Having a green car can really help you feel better about how your driving habits impact the environment. Plus, green cars tend to help you save money on gas, right? After all, if you have a greener car that gets better gas mileage, you don’t have to fill up as often.
However, sometimes a green car won’t save you as much as you thought. Consumer Reports recently analyzed 2011 models of green cars, and their “non-green” counterparts to get an idea of what is likely to really save you money.
Could You Save More In The Long Run With a Non-Green Car?
The Consumer Reports comparison made a few assumptions when running its comparisons:
- Gas costs $4 per gallon
- Insurance costs
- Cars driven 12,000 miles a year
- Original cost
It seems as though some green cars offer better savings than others. The report found that the Chevy Volt, the electric car that gets the equivalent of 61 miles to the gallon, would cost more after five years than the Chevy Cruze ILT. The costs are apparently higher to maintain the Volt, even though the Cruze only gets 26 miles to the gallon. Clearly, there are other factors at play here, just beyond the fuel savings.
On the other hand, Consumer Reports found that the Toyota Prius Two offers handy savings over the Toyota Corolla after five years. Even though the Prius costs more than the Corolla initially (the Volt costs much more than the Cruze initially, and it is difficult to recoup that cost), the savings over time add up to a difference of $1,500 during the first five years. That’s not bad at all.
I know that my family has saved, thanks the Prius. With the Prius as our main car for my husband’s commute to work (I work from home) and our main errand and travel car, it’s easy to save up. We use less gas for our second car, which I use to take my son to and from school/activities, and that is used for camping trips, and winter driving when the snow and ice threaten.
What About Other Types of Green Cars?
Whether or not a car is a hybrid, or electric, or neither, is not the only measure of “green” cars. In some cases, there are cars that are made with partial zero-emissions. These vehicles (referred to as PZEV) are made in a way that at some point in the process, there are no environmentally damaging emissions. While my husband and I have a Prius (which is a PZEV on top of being a hybrid), we also wanted something for camping, and for winter driving. We went with a Subaru Outback. While not entirely “green”, the PVEZ label does help a little, since we know that somewhat green processes were used to create the car.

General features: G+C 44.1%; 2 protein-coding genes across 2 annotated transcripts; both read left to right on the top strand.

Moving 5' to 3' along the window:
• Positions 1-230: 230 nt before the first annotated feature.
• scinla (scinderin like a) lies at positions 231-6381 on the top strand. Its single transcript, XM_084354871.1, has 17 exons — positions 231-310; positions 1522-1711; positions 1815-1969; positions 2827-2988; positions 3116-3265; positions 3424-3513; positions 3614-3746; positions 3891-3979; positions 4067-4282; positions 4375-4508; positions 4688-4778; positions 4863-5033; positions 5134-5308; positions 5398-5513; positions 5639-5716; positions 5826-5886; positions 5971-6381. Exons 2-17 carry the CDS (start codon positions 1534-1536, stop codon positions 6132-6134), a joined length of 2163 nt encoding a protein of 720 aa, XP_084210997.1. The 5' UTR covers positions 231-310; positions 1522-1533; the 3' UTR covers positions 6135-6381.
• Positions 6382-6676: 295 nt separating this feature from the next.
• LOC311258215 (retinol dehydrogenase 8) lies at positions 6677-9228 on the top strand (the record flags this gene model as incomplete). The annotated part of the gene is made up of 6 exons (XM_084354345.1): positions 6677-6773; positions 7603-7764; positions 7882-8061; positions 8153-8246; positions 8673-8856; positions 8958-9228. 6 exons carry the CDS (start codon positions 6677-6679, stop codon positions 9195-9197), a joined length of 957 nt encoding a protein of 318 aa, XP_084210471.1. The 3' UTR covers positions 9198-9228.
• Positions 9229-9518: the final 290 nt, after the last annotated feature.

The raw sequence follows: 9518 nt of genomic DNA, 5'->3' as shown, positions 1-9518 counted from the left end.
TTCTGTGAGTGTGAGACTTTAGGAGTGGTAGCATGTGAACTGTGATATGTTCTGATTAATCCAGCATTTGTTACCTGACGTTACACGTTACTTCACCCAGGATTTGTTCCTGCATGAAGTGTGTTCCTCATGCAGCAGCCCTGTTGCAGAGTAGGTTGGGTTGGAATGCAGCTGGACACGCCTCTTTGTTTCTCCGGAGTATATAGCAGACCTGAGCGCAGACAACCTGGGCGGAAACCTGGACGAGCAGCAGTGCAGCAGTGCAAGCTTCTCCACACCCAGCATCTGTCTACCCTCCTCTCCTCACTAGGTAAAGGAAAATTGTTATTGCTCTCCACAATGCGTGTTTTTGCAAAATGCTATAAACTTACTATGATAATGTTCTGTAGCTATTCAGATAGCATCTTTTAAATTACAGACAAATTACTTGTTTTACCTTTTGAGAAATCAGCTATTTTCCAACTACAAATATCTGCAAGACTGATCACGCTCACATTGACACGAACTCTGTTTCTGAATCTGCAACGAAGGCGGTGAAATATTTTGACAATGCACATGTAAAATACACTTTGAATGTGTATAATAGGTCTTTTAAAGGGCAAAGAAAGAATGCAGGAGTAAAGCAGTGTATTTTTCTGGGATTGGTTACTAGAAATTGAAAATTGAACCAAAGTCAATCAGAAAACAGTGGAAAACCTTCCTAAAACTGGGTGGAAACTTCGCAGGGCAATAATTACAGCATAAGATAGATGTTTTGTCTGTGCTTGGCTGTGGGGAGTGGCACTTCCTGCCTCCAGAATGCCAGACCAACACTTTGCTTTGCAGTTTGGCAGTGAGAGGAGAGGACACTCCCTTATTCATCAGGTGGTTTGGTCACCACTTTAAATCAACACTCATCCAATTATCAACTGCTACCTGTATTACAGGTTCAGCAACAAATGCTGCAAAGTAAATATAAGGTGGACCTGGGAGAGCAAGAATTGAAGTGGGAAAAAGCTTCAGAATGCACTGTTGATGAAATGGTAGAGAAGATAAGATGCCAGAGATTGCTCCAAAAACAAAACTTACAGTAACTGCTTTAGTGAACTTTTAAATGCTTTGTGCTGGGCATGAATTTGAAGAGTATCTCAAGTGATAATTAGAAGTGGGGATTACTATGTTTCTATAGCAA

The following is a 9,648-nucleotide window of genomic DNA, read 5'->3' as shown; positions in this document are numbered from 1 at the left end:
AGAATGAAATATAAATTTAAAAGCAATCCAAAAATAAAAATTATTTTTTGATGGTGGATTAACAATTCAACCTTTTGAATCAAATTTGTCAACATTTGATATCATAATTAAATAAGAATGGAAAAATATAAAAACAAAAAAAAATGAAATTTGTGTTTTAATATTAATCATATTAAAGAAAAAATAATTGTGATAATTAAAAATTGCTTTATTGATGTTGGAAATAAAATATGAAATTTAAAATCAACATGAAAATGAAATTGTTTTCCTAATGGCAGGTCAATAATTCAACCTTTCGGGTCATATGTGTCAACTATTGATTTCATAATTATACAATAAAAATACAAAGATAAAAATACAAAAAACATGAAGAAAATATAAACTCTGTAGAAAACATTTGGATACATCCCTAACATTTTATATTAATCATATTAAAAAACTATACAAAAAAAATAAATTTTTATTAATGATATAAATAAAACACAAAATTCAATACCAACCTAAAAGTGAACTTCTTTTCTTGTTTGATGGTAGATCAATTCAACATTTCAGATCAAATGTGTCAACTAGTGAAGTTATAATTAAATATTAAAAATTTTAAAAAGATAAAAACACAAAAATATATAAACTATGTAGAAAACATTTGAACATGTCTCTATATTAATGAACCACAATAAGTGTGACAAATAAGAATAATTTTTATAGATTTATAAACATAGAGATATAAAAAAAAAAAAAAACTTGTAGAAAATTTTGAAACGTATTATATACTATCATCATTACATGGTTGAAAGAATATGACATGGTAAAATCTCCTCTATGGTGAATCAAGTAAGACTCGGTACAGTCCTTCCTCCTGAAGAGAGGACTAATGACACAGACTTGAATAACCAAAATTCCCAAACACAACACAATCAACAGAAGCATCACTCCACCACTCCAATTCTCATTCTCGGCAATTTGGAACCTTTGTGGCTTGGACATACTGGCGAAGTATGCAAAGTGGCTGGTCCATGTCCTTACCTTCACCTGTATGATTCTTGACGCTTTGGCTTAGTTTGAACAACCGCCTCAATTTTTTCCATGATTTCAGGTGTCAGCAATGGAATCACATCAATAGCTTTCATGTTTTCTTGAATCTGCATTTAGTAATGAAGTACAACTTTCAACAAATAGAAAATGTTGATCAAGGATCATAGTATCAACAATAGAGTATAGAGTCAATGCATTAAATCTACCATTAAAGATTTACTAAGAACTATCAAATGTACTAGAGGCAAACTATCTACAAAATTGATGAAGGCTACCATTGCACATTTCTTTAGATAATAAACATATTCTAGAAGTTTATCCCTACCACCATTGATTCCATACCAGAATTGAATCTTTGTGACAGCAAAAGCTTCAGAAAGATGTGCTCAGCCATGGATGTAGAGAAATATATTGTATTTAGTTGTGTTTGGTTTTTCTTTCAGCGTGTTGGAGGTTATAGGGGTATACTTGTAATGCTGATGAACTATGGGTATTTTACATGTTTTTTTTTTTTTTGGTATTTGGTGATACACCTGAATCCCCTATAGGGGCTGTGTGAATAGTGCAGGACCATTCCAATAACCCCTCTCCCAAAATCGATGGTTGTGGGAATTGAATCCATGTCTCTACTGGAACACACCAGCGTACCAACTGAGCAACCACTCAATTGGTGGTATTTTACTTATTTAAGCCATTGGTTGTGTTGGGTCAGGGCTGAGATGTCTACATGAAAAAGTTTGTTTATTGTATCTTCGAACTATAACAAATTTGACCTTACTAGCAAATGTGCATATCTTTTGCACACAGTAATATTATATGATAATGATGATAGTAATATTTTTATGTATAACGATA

I don’t know that having a PZEV actually saves you money, though. Indeed, you might actually end up spending more for the specific processes. I know that our Outback had a higher initial cost than some of the other cars we might have bought for similar purposes. (Although I expect loss due to depreciation to be less of a cost, since Outbacks tend to hold their value fairly well.)
Another Cost Consideration With a Green Car: Home Power
It’s also important to note that there are other cost considerations that might come with a green car. One of those has to do with charging an electric battery, or charging your plug-in hybrid. While you might pay less in gas, are those savings offset by a higher electricity bill at home? (And, if so, does that electricity come from a coal or oil burning plant that adds pollution to the air?)
Sometimes, we are so eager to save money on gas that we forget that we might be paying more in other quarters, whether it’s a higher sticker price (along with the higher interest paid on a higher loan, if you borrow), or it’s higher energy costs at home because you plug in your car. If money is important to you, run the numbers before you buy a “green” car — just to make sure the savings are really there.
Is Sustainability More Important Than Saving?
Of course, for some it is more important to get something that is more environmentally friendly, even if it costs more money. There are those willing to pay a higher initial price for something that will truly reduce their impact on the environment. If that is important to you, find out what you can about the construction process, as well as look at the fuel consumption savings and environmental impact.
What do you think? Are green cars all they’re cracked up to be? Would you pay more for a car that truly reduced your impact on the environment?